Reviewed: Maphead, by Ken Jennings

On page 113 of his 2011 book Maphead, Ken Jennings casually mentions that he and Brandon Sanderson were roommates in college.

Woah, woah, woah.  Back the fun bus up.  Did that just say what I think it did?  The guy who won 74 consecutive games of Jeopardy! and the guy who finished writing Robert Jordan’s epic Wheel of Time series shared a living space?  Dude, this dorm room is holy ground.  It should be consecrated as a nerd shrine.  All the geek faithful must be required to make a pilgrimage to worship there.

And this isn’t even the best part of Maphead, a book where Jennings channels his childhood love of maps into an exhaustive exploration of all things geographical in our world.

Jennings is just as creative in his field research here as he was in Brainiac, and he has a genuine gift for telling stories.  The only thing about his writing that gets on my nerves is that he lays on his dorky humor so thickly that it can get a little obnoxious (don’t worry, Ken–my students feel the same way about me).

But that range of material and those quirky stories make his book terrifically engaging.  To give you the flavor, I simply have to quote two stories in full:

In 2000, the Library of Congress was contacted by the National Geospatial-Intelligence Agency, which sounds like a made-up group from 24 or Alias but is actually the mapping arm of the Department of Defense.  The NGA had 360,000 map sheets sitting in a vault in Arizona that it wanted to get rid of, so Hebert sent a staffer down to take a look.  It turned out to be a gold mine: 40 percent of the maps were new, so they were brought back to the library for filing.  Among the stuff the NGA had relegated to its yard sale: 1:50,000 coverage of Afghanistan (that’s amazing detail, a little over an inch to a mile) that no one thought they’d need anymore.  But after September 11, 2001, says Hebert, it didn’t take long before the Defense Department was knocking at his door, wondering if maybe the Library of Congress didn’t have any good tactical maps of Afghanistan, please…?  America’s heroic map librarians saved the country’s bacon yet again.  (page 60)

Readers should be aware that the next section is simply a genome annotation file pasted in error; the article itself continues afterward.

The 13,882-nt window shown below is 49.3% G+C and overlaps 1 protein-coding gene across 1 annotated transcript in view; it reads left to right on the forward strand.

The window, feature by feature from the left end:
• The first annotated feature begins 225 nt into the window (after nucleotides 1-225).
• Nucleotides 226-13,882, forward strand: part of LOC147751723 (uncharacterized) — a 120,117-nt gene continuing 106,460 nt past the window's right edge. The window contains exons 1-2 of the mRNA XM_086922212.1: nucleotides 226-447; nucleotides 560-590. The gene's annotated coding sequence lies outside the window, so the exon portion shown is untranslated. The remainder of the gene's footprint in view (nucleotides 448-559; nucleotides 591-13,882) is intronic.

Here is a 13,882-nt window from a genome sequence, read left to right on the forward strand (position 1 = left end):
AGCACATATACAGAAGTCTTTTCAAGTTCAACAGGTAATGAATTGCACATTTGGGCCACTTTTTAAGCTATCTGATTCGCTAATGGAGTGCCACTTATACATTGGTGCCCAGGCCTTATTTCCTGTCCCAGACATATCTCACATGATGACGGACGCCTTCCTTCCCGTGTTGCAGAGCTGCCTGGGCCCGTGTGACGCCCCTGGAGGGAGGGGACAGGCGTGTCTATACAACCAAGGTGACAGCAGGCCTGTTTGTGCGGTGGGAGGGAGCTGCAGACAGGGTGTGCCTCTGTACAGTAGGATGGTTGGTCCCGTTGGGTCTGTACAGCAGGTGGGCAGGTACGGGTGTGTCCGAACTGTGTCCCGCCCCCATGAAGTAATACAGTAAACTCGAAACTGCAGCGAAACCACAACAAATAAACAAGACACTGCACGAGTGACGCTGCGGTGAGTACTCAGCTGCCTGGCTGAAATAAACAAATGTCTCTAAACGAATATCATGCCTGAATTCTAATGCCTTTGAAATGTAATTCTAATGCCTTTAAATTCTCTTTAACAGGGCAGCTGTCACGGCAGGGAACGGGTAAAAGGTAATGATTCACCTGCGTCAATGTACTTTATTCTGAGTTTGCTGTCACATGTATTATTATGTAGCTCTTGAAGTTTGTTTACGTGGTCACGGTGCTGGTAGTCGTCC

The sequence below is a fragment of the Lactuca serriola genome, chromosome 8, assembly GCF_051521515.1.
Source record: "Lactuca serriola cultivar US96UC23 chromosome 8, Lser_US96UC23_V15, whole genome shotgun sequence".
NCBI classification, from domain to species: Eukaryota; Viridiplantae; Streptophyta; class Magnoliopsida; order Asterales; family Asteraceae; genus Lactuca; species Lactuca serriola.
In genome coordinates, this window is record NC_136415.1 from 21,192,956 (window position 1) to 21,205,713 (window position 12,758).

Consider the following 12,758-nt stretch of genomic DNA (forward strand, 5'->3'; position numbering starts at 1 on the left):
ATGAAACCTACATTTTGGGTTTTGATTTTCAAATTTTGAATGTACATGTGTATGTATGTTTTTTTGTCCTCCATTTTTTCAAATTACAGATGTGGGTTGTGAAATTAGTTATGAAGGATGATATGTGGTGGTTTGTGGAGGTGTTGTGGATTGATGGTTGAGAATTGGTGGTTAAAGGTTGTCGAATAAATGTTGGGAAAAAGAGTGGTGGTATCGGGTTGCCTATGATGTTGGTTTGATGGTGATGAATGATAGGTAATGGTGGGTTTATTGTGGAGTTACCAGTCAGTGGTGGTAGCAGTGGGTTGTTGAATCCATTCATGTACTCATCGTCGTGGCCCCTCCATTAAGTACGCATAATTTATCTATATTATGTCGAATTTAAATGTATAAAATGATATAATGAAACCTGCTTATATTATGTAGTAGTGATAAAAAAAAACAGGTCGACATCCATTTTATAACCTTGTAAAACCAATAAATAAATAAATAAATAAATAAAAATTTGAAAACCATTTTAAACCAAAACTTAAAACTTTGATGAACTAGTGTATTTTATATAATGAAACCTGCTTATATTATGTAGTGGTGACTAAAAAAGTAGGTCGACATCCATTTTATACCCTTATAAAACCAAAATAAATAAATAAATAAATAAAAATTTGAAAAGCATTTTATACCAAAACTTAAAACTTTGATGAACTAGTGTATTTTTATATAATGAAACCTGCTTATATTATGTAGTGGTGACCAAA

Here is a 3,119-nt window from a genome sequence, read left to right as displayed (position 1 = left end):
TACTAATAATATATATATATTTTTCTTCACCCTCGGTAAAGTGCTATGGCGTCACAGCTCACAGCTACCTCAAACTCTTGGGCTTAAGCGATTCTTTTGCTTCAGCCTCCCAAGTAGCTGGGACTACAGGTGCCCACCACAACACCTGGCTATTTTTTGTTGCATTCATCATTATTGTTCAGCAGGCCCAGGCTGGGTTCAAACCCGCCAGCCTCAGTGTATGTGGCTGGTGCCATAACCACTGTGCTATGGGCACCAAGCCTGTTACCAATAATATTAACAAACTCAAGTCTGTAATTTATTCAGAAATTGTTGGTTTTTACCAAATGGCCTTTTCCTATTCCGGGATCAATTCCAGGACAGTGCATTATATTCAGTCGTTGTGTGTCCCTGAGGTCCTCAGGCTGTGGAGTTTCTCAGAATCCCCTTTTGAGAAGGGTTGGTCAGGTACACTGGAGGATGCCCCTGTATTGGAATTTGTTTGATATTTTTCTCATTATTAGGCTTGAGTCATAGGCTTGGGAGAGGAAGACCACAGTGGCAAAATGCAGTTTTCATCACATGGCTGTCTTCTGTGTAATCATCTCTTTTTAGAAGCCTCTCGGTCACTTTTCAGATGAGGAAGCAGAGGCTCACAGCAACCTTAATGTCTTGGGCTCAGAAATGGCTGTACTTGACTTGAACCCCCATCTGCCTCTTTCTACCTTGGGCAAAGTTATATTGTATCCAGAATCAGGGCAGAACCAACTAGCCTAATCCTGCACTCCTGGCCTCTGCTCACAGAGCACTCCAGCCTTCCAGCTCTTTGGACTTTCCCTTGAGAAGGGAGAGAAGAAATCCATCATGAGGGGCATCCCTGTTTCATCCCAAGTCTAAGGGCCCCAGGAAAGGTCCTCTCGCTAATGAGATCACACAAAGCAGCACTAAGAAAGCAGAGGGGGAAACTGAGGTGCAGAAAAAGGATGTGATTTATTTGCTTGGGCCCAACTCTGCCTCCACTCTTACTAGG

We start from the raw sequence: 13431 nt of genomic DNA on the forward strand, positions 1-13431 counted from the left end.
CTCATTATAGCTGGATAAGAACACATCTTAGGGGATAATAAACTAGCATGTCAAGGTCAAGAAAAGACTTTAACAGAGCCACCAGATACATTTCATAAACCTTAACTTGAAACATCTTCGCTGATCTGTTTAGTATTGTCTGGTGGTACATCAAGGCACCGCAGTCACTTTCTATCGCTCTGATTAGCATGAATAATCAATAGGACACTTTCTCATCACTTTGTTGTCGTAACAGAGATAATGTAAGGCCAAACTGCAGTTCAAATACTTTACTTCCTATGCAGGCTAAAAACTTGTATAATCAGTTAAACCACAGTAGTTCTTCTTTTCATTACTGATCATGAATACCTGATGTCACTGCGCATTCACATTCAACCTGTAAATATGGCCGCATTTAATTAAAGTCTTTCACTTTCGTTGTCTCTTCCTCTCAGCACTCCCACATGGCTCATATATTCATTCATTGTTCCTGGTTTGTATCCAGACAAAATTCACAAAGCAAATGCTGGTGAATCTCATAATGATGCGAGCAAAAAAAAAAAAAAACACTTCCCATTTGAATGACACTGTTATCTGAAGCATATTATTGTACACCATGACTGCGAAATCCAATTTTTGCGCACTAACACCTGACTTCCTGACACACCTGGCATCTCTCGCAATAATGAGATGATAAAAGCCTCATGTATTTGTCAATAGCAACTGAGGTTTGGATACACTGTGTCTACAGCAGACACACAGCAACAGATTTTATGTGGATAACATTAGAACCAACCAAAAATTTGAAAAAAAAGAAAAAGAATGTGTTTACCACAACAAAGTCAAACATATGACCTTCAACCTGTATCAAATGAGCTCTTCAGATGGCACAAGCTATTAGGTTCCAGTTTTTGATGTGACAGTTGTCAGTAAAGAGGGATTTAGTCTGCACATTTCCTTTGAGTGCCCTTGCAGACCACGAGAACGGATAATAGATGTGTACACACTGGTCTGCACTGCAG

And

Though the rest of us may take it for granted, the U.S. Interstate Highway System is one of the most remarkable engineering feats ever conceived.  Its origins date back to 1919, when a young Army officer named Dwight D. Eisenhower, missing his family in California, agreed to join a cross-country convoy of military vehicles heading for the West Coast.  Part of the company’s mission was to find out if these trucks and staff cars–which had just won a grueling trench war in Europe, mind you–were even capable of surviving the trip.  In 1919, driving from sea to shining sea wasn’t the leisurely five-day tour we know today.  Paved roads largely disappeared outside major American cities, so the convoy had to contend with mud, dust, ruts, unstable bridges, and even quicksand.  Their “successful” entry into San Francisco came sixty-two days after starting out (an average speed of six miles per hour!), and the convoy lost nine vehicles and and twenty-one men (to injuries–no deaths were reported, thankfully) in the 230 accidents they suffered along the way.  Eisenhower never forgot the ordeal, especially when compared to the expansive and well-maintained autobahn network he saw in Germany during the Second World War.  In 1956, as president, he signed the Interstate Highway System into law, authorizing 41,000 miles of super-highways with a combined land area the size of the state of Delaware and using enough concrete to build eighty Hoover Dams.  It was the greatest peacetime public works project in history. (pages 168-169)

The book is filled with “wow, cool” anecdotes like these.

I also appreciated the chapter on geocaching, because now I know what geocaching is.  Apparently, there’s a container under the front gate of the Bellagio here in Las Vegas.  Will I be going down there to look for it?  Yes, yes I will.

On a side note, I read this four weeks ago, in the hospital as my new daughter was born.  Reading the book inspired me, as my wife was starting labor, to try to list all 50 states.  I did pretty well, but was a few short.  My wife supplied two names I missed, and I eventually thought of a few more, but as the day wore on, I was still missing one.  Late that night, as we were all going to sleep in the hospital room, I sat bolt upright on my cot and shouted, “Connecticut!”  Then I could finally go to sleep.

Final Grade: 9/10

 

Advertisements

Leave a Reply

Fill in your details below or click an icon to log in:

WordPress.com Logo

You are commenting using your WordPress.com account. Log Out / Change )

Twitter picture

You are commenting using your Twitter account. Log Out / Change )

Facebook photo

You are commenting using your Facebook account. Log Out / Change )

Google+ photo

You are commenting using your Google+ account. Log Out / Change )

Connecting to %s